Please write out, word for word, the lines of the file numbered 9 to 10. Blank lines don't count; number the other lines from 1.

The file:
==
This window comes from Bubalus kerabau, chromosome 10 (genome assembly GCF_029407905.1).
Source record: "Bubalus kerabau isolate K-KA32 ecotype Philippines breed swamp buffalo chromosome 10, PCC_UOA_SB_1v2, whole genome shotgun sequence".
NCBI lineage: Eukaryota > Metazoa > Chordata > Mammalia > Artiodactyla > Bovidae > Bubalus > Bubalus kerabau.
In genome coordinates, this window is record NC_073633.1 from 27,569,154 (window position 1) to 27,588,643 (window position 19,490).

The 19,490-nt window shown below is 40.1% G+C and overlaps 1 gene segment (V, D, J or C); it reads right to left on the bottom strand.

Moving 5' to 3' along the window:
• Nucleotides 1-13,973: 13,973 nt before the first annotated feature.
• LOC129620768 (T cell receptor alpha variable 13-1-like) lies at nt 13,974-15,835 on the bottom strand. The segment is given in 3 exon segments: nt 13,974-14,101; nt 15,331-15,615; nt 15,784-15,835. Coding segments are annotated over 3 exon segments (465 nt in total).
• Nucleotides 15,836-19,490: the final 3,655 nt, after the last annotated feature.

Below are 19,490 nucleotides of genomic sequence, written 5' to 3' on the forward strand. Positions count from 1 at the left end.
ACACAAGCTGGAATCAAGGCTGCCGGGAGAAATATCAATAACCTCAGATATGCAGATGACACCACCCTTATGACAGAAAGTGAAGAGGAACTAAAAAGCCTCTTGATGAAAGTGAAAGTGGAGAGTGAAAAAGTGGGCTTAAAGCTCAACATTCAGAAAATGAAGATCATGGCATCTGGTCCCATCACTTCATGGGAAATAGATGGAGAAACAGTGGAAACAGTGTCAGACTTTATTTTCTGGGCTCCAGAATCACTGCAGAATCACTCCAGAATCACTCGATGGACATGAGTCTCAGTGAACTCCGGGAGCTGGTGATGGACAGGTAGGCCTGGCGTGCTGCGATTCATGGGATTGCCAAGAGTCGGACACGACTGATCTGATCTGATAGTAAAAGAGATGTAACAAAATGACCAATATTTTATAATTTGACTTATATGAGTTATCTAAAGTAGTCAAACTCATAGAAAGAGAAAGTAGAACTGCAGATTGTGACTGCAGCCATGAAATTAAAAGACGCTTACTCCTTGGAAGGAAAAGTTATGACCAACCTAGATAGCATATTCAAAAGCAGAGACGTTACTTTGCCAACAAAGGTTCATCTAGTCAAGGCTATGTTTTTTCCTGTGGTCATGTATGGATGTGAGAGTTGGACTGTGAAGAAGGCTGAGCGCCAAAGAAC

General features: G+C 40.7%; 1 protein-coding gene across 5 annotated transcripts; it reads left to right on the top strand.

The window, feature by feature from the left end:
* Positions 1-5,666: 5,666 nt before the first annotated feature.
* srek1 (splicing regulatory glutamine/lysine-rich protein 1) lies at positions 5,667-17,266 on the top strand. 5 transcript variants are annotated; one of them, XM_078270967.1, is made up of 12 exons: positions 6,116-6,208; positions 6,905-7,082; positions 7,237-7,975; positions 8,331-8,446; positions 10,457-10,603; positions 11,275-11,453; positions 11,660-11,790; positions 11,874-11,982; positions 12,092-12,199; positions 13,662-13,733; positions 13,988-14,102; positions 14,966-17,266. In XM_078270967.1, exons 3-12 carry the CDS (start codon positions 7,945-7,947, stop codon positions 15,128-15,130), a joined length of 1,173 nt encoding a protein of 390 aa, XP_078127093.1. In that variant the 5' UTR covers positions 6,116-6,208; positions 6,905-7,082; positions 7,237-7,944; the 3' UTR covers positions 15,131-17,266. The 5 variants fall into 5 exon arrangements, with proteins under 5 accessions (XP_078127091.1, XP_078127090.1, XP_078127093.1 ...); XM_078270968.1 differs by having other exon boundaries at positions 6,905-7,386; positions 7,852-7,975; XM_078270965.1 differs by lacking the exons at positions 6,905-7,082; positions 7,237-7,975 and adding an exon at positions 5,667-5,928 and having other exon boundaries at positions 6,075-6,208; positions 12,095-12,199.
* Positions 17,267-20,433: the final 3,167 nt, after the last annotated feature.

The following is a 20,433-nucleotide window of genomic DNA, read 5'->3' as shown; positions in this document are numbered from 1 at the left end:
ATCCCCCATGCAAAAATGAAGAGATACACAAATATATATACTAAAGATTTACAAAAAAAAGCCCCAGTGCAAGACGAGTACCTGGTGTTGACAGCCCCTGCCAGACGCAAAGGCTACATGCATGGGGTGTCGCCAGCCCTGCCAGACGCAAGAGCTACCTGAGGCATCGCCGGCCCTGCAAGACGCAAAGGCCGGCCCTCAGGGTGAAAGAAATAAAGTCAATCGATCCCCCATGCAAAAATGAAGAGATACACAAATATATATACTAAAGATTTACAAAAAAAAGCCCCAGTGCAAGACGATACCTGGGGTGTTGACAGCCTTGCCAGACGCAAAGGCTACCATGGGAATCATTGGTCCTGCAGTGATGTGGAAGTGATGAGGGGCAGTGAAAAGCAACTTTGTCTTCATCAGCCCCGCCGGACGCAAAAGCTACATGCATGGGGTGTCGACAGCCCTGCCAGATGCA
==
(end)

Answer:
• Nucleotides 15,836-19,490: the final 3,655 nt, after the last annotated feature.

Below are 19,490 nucleotides of genomic sequence, written 5' to 3' on the forward strand. Positions count from 1 at the left end.